MORE OR TITLES
OF RELATED INTEREST
THE STRUGGLE FOR GENDER EQUALITY IN TECH AND START-UP CULTURE
Edited by ELISSA SHEVINSKY
“Disconcertingly thought-provoking.” —TechCrunch
"Nineteen disruptive, disturbing and divergent voices ... an honest portrait of a network of gender-oppressed people leaning every which way." —Feministing
"Everyone who hires or manages anyone in tech ought to read the remarkable book Lean Out. If tech companies are unwelcoming places, to hell with them. Start your own company and run it better." —The Los Angeles TimesTweet
Print + E-book: $24/£16
Why aren’t the great, qualified women already in tech being hired or promoted?
Should people who don’t fit in seek to join an institution that is actively hostile to them?
Does the tech industry deserve women leaders?
The split between the stated ideals of the corporate elite and the reality of working life for women in the tech industry—whether in large public tech companies or VC-backed start-ups, in anonymous gaming forums, or in Silicon Valley or Alley—seems designed to crush women’s spirits. Corporate manifestos by women who already fit in (or who are able to convincingly fake it) aren’t helping. There is a high cost for the generation of young women and transgender people currently navigating the harsh realities of the tech industry, who gave themselves to their careers only to be ignored, harassed and disrespected.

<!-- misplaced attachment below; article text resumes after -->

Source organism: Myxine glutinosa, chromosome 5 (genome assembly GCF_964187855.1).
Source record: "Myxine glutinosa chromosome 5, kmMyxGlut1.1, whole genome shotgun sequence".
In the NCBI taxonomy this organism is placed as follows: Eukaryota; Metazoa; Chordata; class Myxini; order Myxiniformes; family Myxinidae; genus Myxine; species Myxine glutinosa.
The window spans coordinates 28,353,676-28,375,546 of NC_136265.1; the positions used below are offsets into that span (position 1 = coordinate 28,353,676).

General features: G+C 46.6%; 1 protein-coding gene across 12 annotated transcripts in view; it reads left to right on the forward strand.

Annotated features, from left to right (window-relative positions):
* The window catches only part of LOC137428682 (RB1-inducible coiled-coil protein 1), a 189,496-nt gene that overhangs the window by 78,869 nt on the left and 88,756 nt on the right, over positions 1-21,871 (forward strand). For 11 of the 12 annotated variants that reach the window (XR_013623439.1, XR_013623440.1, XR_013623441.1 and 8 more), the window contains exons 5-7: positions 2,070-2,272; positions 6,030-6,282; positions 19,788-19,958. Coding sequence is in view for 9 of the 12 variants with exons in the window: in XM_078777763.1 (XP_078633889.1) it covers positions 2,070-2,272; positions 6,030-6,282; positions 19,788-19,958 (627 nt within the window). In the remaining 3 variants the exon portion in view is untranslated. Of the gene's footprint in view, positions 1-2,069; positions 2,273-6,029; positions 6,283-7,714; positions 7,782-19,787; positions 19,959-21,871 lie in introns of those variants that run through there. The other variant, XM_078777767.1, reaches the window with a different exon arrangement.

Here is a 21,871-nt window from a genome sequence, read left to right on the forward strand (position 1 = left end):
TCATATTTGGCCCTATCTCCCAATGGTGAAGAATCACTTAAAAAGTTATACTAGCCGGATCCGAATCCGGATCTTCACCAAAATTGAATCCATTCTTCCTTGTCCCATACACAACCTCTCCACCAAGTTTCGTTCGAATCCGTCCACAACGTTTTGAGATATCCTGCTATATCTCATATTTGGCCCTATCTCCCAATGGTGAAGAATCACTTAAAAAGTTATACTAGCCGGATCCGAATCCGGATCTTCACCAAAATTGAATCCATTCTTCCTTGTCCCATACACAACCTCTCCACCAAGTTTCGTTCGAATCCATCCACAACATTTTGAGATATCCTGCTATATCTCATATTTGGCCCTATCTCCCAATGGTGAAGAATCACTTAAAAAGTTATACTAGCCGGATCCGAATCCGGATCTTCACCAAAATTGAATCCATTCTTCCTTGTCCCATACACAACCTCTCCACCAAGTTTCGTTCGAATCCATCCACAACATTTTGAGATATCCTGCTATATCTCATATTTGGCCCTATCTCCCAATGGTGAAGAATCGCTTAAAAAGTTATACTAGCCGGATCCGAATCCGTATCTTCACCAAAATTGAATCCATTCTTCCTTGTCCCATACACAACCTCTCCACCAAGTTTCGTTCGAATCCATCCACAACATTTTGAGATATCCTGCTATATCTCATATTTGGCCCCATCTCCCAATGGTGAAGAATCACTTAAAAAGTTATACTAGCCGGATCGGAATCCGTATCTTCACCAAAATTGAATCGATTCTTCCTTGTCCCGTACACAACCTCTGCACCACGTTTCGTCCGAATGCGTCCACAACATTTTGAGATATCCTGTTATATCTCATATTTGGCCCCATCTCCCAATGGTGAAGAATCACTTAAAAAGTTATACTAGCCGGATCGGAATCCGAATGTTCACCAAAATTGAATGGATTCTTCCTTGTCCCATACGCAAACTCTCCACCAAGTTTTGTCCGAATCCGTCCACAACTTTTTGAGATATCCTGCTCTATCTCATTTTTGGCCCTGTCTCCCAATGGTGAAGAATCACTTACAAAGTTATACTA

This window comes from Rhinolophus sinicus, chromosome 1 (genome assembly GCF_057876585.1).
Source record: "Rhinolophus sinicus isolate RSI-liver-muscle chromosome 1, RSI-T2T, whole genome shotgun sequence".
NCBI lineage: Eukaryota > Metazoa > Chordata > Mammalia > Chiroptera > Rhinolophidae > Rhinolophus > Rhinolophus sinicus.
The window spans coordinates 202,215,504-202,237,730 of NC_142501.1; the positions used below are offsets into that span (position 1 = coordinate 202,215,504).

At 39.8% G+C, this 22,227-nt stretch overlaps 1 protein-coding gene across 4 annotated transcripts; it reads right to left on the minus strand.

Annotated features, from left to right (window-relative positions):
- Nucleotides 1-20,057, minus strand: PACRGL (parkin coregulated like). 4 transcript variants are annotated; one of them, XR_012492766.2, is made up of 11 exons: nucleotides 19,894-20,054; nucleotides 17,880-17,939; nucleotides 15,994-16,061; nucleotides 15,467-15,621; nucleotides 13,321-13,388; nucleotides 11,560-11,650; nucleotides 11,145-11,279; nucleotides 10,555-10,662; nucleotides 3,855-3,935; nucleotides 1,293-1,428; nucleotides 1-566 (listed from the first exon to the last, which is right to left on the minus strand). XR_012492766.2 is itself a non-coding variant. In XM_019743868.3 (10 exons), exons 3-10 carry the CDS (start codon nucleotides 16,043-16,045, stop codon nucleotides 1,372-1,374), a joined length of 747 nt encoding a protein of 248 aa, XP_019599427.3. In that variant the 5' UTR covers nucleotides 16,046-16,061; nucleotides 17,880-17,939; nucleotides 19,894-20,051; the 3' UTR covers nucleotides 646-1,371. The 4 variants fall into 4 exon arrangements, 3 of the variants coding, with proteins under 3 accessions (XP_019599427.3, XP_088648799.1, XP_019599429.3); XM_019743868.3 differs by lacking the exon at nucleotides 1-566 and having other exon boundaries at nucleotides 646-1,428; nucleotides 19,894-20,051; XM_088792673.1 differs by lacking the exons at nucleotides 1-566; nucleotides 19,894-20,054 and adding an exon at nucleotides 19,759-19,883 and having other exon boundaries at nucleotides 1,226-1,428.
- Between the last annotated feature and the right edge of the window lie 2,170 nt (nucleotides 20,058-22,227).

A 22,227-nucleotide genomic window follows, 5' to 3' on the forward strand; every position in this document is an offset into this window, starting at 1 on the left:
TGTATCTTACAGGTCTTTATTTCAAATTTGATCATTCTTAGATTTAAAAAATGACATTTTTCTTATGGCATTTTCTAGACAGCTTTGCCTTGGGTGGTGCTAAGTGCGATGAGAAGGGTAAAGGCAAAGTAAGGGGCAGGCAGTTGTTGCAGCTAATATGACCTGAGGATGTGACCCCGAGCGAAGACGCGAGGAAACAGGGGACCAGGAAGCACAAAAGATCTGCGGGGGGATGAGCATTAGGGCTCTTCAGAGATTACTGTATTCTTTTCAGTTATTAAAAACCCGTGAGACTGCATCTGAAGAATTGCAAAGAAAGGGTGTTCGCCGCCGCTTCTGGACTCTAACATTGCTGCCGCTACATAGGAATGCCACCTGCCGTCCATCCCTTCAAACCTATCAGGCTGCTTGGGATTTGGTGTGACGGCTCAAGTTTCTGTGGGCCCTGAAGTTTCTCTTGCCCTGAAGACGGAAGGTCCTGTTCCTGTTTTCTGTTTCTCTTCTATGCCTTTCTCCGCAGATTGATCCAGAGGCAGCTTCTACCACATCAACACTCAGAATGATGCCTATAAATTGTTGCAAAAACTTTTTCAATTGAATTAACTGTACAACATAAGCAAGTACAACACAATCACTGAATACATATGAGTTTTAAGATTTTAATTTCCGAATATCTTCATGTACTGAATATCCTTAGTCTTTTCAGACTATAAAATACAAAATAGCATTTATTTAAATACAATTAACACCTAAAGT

Not everyone can be a CEO; not everyone is able to embrace a workplace culture that diminishes the contributions of women and ignores real complaints. The very culture of high tech, where foosball tables and endless supplies of beer are de facto perks, but maternity leave and breast-feeding stations are controversial, is designed to appeal to young men. Lean Out collects 25 stories from the modern tech industry, from people who fought GamerGate and from women and transgender artists who have made their own games, from women who have started their own companies and who have worked for some of the most successful corporations in America, from LGBTQ women, from women of color, from transgender people and people who do not ascribe to a gender. All are fed up with the glacial pace of cultural change in America’s tech industry.
Included are essays by anna anthropy, Leigh Alexander, Sunny Allen, Lauren Bacon, Katherine Cross, Dom DeGuzman, FAKEGRIMLOCK, Krys Freeman, Gesche Haas, Ash Huang, Erica Joy, Jenni Lee, Katy Levinson, Melanie Moore, Leanne Pittsford, Brook Shelley, Elissa Shevinsky, Erica Swallow, and Squinky. Edited and selected by entrepreneur and tech veteran Elissa Shevinsky, Lean Out sees a possible way forward that uses tech and creative disengagement to jettison 20th century corporate culture: “I’ve figured out a way to create safe space for myself in tech,” writes Shevinsky. “I’ve left Silicon Valley, and now work remotely from home. I adore everyone on my team, because I hired them myself.”
Publication September 3, 2015 • 248 pages
Paperback ISBN 978-1-939293-86-2 • E-book 978-1-939293-87-9
||Elissa Shevinsky, aka #LADYBOSS, is a serial entrepreneur known for her work building cyber-security applications as well as her unique perspective on women in tech.|
From “But What If It’s Killing You?” by anna anthropy